Ultimately, the digital commentary had multiple payoffs.  Students engaged with Levine’s poems, they applied their creativity to a literary text, they shared their efforts, they felt “ownership” of What Work Is, etc.  Something extra I learned: the digital commentaries don’t have to be  viewed as  final and complete “products,” ready to be evaluated and graded.   Reintroducing the digital commentaries into the class – – as texts themselves – – also nurtured more and better critical discussion about Levine’s poetry, allowing us to explore motifs like the “mask” and make connections across the collection and across contexts.  The digital commentaries didn’t close off reading and interpretation, they unleashed yet more, and more productive, reading and interpretation.

Mashing up the Canon (Part 1)

Over at Profhacker, Ryan Cordell recently described how he uses literary  mashups in his classroom: he asks his students to re-write texts using another author’s style – – e.g. rewriting a few paragraphs of Woolf’s To the Lighthouse using Hemingway’s voice.  (I remember a similar exercise in parody from my high school English class  – – where I rewrote a Bellarmine football game as if Edgar Allan Poe were doing the play-by-play.) The mashup is a version of parody, in its broadest definition, and, as Ryan points out, asking students to crossdress an author’s text can help to make the concept of “style” much more visible.

At its best, this parody exercise takes us deep into a Bakhtinian understanding of voice, identity, and literary style; at its worst, it can repeat 100 years of failed literacy education, based mainly the osmotic principle of language and learning, e.g. imitate the masters and you too will become more masterful!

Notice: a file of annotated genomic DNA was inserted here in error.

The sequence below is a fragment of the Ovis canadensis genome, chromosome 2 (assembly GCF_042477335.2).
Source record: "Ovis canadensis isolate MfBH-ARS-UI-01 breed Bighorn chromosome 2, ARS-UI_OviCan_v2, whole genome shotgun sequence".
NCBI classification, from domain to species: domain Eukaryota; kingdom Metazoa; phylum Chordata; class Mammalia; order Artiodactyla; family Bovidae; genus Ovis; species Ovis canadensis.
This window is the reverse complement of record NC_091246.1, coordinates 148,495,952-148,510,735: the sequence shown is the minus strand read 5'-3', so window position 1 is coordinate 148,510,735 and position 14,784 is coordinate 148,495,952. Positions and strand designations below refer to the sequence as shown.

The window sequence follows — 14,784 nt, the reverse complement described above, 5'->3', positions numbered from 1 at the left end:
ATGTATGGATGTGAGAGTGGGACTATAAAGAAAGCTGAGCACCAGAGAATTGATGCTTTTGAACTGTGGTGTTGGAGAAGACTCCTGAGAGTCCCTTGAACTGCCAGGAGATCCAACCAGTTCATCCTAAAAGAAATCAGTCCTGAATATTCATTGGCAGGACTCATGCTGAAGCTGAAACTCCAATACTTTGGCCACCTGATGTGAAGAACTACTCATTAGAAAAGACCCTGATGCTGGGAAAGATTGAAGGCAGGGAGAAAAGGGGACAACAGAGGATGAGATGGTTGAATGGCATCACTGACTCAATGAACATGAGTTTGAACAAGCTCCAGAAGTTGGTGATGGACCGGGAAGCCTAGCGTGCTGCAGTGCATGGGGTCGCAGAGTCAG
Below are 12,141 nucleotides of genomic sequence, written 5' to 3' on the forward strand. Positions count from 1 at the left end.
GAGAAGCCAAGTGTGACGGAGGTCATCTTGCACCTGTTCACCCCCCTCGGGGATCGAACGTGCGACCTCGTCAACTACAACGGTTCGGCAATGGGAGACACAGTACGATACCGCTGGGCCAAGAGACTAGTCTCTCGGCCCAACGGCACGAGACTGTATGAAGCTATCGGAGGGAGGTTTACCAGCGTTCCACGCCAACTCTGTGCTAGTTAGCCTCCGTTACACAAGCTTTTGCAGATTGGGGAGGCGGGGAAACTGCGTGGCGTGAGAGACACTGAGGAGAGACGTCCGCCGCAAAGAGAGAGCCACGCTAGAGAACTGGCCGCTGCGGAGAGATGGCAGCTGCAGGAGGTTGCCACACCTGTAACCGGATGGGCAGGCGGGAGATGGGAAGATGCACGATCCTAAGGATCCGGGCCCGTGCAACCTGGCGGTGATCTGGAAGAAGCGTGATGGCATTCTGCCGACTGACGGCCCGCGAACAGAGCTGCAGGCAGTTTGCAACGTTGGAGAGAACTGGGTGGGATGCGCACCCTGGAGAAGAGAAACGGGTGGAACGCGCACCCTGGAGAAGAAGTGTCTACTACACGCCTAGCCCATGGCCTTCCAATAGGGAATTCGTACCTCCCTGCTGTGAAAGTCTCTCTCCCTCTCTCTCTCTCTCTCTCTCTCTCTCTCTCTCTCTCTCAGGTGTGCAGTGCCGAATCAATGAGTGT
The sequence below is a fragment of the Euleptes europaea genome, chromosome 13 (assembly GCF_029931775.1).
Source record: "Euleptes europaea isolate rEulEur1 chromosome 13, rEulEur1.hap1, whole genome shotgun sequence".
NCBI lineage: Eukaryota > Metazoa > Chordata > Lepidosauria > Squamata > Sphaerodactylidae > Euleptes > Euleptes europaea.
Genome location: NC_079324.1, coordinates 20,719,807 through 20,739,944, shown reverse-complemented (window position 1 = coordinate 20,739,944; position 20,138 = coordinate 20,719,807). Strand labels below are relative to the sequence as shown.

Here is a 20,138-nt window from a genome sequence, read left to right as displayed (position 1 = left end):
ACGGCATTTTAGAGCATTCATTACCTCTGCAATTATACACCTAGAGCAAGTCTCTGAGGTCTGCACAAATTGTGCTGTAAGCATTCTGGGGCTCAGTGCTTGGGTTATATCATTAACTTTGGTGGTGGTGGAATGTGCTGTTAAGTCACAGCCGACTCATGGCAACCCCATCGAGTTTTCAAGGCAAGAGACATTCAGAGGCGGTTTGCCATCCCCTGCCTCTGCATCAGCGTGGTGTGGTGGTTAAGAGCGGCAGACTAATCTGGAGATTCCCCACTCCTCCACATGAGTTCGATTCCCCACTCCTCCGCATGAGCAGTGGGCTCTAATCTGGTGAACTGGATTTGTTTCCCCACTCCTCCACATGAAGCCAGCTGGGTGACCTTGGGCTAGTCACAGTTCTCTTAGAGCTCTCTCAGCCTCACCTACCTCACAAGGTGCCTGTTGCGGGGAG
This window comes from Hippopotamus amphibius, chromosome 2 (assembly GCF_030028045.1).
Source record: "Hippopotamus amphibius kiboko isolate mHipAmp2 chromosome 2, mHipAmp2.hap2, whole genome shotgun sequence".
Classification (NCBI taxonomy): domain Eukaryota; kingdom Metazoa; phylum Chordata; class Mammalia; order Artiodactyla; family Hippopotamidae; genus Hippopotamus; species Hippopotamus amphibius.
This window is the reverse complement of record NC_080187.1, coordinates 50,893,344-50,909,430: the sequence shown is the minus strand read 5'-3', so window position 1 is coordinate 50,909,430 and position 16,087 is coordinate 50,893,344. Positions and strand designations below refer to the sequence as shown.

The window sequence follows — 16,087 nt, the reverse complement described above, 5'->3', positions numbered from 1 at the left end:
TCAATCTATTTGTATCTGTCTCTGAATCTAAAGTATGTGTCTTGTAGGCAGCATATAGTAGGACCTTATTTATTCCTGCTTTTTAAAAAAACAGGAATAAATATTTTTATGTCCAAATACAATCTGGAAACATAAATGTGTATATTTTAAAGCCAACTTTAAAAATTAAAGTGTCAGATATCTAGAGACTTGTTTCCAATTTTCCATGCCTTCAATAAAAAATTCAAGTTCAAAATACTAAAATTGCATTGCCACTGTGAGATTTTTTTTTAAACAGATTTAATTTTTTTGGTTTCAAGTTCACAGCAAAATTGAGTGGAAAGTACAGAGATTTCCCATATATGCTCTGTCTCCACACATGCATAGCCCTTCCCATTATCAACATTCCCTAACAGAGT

Still, the mashup has come a long way from its literary roots (a genealogy I tried to point to in a recent post on zombies). And, the profane explosion of cultural creativity associated with “Web 2.0,” encourages us to play with new ways of mashing up even the most canonical of literary texts.  In fact, the mashup may be a seriously powerful tool for deepening our students’ engagement with genres, like poetry, that have become increasingly distant from popular experience.

This is a proposition I’ve been trying to explore for the past couple of semesters.  First, in a general education, American literature course and this semester in my Literature of Labor class.  Most of the students in the general ed course are not English majors, and one of my major goals in the class is to simply draw the students into the pleasures and powers of literature.

Since I’m a Whitman freak, it only makes sense that I want my students to share my undying connection to Whitman’s poetry.  To do that, however, I can’t just describe the beauties of Whitman, nor can I rely on the propagative effects of my enthusiasm, I have to help them to experience the power of Whitman’s poems.